By Artur Olesch, digital health journalist, researcher, and blogger based in Germany (Berlin).
Patients with venereal diseases, mental disorders, or some skin problems are often afraid to visit a doctor. How can we help people with stigmatized, embarrassing diseases?
Last week I watched “Embarrassing bodies” online. In this popular 2007 documentary-style series, Dr Christian Jessen and Dr Dawn Harper help patients with neglected health problems. Of course it’s only a TV show, but it draws attention to the fact that embarrassing illnesses can leave many people feeling isolated. For these patients we need personalized diagnosis alternatives.
Me and my problem
“Recently I’ve noticed some strange changes on my skin and I don’t know what they could be. It worries me a lot. Has anyone had anything like this, and can you tell me what I should do? What is it? Please help.” The Internet is full of posts like this. Medical websites, Facebook pages and specialized patient portals have become places where anyone can seek support and find answers to health problems. Unfortunately, the advice and opinions come not from those who have appropriate knowledge, but from people we trust and who have the same problems, namely fellow sufferers. Why do some people prefer to diagnose themselves on the Internet instead of going to the doctor? Why is this trust more important than professional knowledge?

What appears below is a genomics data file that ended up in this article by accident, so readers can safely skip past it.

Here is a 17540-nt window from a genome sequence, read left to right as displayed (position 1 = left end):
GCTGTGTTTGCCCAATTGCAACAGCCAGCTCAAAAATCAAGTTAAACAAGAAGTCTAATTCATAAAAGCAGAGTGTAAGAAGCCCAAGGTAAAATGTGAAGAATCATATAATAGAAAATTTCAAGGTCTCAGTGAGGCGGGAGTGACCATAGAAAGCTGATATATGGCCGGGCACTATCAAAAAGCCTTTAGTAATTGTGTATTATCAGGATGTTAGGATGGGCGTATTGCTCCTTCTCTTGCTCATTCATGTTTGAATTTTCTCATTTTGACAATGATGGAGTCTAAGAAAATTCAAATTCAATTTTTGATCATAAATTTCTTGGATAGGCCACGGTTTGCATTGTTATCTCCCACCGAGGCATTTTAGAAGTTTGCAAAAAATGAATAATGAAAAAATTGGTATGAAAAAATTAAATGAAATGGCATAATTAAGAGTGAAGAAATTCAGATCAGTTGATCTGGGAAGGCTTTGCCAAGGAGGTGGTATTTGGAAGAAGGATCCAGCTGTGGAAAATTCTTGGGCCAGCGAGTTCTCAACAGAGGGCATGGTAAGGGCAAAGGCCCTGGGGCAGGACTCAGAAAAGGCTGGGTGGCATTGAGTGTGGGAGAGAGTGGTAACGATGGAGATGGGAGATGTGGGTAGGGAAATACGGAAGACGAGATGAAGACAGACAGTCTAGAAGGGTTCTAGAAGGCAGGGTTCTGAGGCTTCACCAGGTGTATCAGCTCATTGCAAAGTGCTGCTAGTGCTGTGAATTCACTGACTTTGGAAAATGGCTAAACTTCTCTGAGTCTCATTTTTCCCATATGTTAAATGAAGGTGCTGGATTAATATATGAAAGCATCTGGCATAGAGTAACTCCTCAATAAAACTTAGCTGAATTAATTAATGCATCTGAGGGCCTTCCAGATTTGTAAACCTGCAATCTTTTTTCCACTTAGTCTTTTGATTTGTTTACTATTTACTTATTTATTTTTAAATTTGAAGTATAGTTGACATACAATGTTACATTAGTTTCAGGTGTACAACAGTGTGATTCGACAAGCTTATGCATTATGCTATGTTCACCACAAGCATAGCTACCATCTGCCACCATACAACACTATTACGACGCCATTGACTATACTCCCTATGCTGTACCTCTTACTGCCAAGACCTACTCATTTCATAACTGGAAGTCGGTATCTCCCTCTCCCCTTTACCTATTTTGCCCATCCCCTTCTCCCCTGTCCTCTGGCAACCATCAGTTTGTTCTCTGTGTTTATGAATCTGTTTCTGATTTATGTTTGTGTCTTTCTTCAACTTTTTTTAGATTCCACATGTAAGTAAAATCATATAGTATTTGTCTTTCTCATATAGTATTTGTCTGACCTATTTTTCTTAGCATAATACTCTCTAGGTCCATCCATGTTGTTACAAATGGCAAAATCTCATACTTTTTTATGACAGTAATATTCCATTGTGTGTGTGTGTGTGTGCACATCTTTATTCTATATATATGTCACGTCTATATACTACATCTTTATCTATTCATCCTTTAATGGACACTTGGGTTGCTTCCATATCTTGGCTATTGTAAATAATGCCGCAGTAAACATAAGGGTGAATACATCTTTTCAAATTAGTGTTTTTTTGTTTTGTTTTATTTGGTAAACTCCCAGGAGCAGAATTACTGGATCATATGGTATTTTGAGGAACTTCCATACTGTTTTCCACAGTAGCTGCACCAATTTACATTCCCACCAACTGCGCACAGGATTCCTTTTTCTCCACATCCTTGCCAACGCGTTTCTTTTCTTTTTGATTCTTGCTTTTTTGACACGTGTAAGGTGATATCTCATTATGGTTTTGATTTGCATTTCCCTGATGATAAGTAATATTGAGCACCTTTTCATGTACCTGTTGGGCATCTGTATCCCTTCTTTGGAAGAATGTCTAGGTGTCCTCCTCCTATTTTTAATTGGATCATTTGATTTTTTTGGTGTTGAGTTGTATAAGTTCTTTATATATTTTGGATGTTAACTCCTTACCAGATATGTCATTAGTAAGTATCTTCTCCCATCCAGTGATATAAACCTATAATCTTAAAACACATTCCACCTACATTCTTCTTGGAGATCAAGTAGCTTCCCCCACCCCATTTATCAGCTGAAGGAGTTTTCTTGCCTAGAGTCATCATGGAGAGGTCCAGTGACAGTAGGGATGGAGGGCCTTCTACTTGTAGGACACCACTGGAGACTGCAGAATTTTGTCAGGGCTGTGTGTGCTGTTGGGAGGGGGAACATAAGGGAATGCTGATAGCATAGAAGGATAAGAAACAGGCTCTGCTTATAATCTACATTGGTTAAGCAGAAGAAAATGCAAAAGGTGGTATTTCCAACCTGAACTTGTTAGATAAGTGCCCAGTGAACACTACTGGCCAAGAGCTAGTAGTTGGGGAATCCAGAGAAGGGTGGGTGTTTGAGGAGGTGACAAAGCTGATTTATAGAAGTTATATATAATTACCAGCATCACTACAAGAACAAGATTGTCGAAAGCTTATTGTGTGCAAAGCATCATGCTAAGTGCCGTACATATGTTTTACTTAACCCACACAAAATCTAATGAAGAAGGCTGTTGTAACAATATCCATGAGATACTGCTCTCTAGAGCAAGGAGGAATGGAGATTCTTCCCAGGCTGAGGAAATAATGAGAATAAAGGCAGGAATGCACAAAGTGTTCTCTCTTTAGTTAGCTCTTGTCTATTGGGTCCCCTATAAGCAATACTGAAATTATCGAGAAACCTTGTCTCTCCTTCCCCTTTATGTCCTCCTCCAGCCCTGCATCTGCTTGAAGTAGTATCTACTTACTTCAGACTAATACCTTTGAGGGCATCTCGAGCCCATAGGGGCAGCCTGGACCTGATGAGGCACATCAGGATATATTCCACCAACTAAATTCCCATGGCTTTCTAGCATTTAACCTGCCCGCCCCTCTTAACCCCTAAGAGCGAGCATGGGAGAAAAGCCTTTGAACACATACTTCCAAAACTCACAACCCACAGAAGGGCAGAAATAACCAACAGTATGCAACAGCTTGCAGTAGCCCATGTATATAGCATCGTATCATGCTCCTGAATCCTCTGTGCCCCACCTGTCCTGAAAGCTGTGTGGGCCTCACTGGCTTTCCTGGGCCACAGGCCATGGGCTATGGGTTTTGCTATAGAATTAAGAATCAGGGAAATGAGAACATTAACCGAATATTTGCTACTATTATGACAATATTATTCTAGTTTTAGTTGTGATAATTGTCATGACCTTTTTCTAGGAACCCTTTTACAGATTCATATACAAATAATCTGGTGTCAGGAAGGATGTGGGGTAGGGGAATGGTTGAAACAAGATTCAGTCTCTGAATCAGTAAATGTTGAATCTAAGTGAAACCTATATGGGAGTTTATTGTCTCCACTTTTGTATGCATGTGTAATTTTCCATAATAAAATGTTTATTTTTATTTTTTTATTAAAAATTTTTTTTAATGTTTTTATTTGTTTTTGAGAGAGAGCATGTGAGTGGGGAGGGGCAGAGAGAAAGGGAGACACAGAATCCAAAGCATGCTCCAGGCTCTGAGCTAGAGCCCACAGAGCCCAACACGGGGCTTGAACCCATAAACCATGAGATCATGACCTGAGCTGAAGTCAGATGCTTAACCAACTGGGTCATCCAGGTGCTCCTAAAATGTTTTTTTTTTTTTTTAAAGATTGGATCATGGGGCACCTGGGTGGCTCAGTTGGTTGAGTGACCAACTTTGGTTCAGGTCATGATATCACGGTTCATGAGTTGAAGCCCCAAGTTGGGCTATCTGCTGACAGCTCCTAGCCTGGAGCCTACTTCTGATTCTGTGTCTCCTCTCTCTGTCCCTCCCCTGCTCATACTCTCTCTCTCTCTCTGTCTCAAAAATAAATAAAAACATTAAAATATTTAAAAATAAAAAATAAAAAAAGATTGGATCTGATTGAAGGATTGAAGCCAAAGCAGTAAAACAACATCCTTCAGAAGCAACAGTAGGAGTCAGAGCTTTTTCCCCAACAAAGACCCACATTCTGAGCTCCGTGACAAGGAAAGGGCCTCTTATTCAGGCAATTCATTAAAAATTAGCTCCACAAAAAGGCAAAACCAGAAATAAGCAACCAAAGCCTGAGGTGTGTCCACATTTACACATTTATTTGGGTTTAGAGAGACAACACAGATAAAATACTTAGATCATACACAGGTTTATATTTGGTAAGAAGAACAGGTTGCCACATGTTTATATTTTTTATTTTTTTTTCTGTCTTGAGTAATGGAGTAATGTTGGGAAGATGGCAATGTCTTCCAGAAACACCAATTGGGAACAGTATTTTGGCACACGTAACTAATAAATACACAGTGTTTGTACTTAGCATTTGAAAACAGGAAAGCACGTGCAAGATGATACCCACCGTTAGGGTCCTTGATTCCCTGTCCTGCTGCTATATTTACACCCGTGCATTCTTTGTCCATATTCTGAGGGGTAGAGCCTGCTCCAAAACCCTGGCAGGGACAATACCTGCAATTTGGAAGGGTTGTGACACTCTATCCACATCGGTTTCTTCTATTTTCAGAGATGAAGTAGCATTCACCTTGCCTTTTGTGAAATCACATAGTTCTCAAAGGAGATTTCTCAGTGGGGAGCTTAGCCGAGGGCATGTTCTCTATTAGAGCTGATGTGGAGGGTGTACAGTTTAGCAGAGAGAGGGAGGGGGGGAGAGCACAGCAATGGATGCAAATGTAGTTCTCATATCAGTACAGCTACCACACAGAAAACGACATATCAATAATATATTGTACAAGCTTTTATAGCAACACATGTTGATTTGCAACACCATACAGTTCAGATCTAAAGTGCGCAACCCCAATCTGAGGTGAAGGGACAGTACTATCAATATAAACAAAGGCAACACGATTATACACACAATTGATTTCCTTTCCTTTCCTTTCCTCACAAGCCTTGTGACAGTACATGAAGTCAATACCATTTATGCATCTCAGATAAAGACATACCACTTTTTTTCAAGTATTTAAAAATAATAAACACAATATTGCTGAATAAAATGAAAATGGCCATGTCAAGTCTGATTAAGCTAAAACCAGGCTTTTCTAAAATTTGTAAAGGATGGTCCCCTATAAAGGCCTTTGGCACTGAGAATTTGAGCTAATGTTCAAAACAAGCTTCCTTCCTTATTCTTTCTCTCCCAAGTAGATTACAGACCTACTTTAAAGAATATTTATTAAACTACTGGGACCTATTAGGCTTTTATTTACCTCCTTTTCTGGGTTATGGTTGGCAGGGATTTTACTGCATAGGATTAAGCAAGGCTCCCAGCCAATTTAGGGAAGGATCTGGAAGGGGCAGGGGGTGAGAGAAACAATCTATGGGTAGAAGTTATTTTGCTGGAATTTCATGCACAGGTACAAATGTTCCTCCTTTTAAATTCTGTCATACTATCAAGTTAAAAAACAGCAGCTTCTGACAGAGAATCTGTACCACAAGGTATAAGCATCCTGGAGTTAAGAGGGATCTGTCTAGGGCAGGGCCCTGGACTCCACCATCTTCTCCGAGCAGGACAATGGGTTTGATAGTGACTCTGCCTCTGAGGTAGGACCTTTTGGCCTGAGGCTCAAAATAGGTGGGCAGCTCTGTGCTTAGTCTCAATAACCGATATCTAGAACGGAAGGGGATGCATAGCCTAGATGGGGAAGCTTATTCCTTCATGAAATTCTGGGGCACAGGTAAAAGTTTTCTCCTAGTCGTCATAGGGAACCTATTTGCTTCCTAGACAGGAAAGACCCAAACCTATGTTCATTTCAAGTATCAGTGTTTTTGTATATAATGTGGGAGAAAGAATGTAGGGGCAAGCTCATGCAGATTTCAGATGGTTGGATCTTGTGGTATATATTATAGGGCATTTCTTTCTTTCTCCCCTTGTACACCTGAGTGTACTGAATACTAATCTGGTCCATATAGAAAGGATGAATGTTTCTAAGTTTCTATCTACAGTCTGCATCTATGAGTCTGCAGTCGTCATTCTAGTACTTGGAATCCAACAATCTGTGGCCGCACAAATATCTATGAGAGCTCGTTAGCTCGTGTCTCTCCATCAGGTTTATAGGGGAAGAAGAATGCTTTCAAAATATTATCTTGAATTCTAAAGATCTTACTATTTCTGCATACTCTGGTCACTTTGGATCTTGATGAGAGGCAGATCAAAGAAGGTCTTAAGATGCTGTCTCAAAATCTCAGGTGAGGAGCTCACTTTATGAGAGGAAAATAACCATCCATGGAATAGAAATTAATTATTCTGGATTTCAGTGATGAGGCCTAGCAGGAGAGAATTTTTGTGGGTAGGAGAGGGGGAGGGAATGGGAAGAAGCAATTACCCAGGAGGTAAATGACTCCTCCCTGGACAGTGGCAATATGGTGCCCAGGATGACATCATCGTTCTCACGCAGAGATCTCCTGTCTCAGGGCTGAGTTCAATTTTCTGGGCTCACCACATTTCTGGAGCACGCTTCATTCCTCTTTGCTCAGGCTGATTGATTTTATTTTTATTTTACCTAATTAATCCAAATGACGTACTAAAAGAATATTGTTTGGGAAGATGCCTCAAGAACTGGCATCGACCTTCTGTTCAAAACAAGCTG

From rashes, varicose veins or athlete's foot to serious sexually transmitted diseases and mental disorders, there are hundreds of ailments which patients would prefer not to share with doctors. They have many reasons: stigma, fear of judgment by the doctor, lack of sympathy from doctors in the past, or the desire to keep a secret in a small town or village where everyone knows each other. A patient with an itchy rash in an intimate area may try to deny that the cause is an STD. In this case, diagnosis by a doctor can mean having to admit a shameful story about one’s private sex life and irresponsible behavior. Thoughts like “What if someone else finds out?”, “I can’t admit to being so irresponsible” or “I have a family and I have to keep this a secret” are sometimes so strong that patients choose to suffer rather than look for professional help.
A person who constantly feels sad and isolated from society may try to explain it as ordinary sadness for which there is no need to see a doctor. While seeing a psychiatrist and being diagnosed with depression is no longer a problem in big cities, the threat of being stigmatized is still high in small communities. Many of us have a deep-rooted conviction that if it's not life-threatening we shouldn't bother the doctor, and if it’s embarrassing we have to avoid the doctor.
One medical standard for all
Many diseases are left undiagnosed and untreated simply because of their negative perception in society. Consequently, many patients are left neglected. Modern medicine seems to have forgotten how different people can be and how individual their needs are. Rather than changing patient behavior, the Internet has only exposed long-hidden problems. Although it has existed for decades, the idea of one health care system that “fits all” still remains elusive. We cannot expect those suffering from an illness to go directly to a doctor for diagnosis.